Ohio is ranked as the top state for worst weather. You’ve experienced it from tornadoes and hail to flooding, heat waves, and blizzards. We’ve got it all!
Even so, Ohio is where we call home. Plus, it’s where we’ve built our homes. So how can we prepare for not only those weather extremes but also the normal seasonal variations?
Protect Your Foundation from Spring and Summer Water Damage
Snowmelt, spring rains, and summer storms can all lead to a great deal of water coming off your roof and soaking the ground around your home’s foundation.
All that can cause moisture to accumulate around your basement or crawl space. The resulting buildup of hydrostatic pressure will cause water to seep through any cracks or porous materials. That in turn can lead to mold and mildew as well as attracting pests.
A further challenge is leaking basement windows and window wells without covers or adequate drainage. Make sure your windows are caulked and covers installed.
Excess moisture can be addressed using a dehumidifier. However, that won’t be enough if puddles or worse are accumulating.
For excess water formation, you’ll need to ensure that any cracks are located and repaired. Follow that by installing a basement interior drainage system including a sump pump system with battery backup to guard against flooding damage during power outages. For crawl spaces, consider similar waterproofing measures as well as complete encapsulation with a vapor barrier to prevent water damage.
Dry Soil Can Also Harm Your Foundation
It’s easy to understand how excess rain can damage a foundation. It’s just as easy for dry soil caused by an extended heatwave or drought to cause settling and cracking. On the other hand, heaving can happen once the moisture returns.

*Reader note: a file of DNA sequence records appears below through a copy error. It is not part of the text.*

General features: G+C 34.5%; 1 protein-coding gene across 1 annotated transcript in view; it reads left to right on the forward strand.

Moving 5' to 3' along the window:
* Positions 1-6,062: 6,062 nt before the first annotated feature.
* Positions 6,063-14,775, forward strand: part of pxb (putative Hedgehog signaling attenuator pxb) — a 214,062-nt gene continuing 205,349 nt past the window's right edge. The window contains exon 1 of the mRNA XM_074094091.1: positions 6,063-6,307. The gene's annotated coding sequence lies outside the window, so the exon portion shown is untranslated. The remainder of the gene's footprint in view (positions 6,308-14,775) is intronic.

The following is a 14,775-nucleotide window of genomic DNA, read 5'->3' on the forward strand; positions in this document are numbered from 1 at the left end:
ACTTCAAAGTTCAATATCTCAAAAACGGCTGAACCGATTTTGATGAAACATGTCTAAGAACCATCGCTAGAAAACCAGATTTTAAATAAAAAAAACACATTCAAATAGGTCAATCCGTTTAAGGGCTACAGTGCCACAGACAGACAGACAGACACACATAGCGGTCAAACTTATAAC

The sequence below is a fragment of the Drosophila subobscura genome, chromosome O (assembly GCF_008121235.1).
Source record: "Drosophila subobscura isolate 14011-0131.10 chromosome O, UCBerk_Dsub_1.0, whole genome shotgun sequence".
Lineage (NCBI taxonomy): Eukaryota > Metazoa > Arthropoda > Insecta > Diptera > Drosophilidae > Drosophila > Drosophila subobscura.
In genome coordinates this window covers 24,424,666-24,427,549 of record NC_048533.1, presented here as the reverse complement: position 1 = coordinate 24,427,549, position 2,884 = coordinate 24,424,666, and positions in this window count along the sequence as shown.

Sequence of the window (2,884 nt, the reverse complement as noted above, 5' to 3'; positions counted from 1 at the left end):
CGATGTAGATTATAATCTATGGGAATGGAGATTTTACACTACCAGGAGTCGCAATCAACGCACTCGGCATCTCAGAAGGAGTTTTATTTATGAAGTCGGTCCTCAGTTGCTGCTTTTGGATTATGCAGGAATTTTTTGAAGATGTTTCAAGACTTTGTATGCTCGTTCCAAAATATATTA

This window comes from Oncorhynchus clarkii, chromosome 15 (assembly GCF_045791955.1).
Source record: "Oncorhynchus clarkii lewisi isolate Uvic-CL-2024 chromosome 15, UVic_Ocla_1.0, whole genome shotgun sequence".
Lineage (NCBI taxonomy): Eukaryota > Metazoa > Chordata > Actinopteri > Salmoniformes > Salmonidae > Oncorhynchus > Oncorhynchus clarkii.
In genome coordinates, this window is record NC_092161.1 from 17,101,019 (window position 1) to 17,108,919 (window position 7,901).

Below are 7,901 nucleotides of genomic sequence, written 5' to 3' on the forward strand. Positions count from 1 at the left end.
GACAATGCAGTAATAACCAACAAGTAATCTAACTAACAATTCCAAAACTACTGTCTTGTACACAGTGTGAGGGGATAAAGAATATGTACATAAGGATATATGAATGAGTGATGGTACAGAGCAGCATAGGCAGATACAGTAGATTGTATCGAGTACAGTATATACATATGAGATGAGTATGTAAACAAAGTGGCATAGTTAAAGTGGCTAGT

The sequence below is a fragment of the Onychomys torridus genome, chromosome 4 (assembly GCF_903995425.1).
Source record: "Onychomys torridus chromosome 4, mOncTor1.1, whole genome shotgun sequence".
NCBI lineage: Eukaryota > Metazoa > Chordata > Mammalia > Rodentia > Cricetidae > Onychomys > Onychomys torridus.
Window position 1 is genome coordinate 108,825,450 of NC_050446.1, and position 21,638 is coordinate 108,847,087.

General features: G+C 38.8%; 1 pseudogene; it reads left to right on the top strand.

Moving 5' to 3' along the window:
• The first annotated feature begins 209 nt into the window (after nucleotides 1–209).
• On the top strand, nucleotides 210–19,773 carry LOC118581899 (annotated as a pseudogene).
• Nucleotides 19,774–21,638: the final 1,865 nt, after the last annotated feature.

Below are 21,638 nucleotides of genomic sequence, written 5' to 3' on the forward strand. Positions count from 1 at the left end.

Foundation settling occurs usually within a few years of construction. The soil compresses and the weight of the foundation moves along with the settling soil.
Foundation heave happens when moisture causes the soil beneath the foundation to expand, thereby pushing up on the foundation.
Excess settling and heaving eventually lead to cracks in your foundation and all the issues noted above when the rain returns.
Establishing optimized landscape watering can ensure that excess drying in the summer months doesn’t happen around your foundation. The best approach is a system that adjusts for the temperature and moisture to apply just the right amount of water.
Gutters, Downspouts, and Drainage
While you’re considering landscape irrigation, it’s also wise to make sure the grading and slope of the soil move any water away from your home’s foundation. Those considerations also need to take into account the gutters and downspouts, making sure they are free of any obstructions. The downspouts also need to extend away from the foundation, and can even be placed in the ground..
It’s also wise to look over your trees and shrubs, trimming them as necessary to prevent root damage to your foundation as well as falling tree limbs during storms. That includes ice storms in the winter.
Insulate Your Basement or Crawl Space
Preparing for winter weather includes making sure that you have sufficient insulation throughout your home. This can lower your heating costs. At the same time, consider the insulation in your basement or crawl space. That, too, keeps your heating costs down. Plus, it can help prevent frozen and burst pipes and the subsequent flooding.
Natural Weather Events — Be Prepared
Those are the major items to consider in getting your home ready for natural weather events. We at Ohio Basement Systems can also help with a free inspection to look for any issues that could lead to damage to your home’s foundation.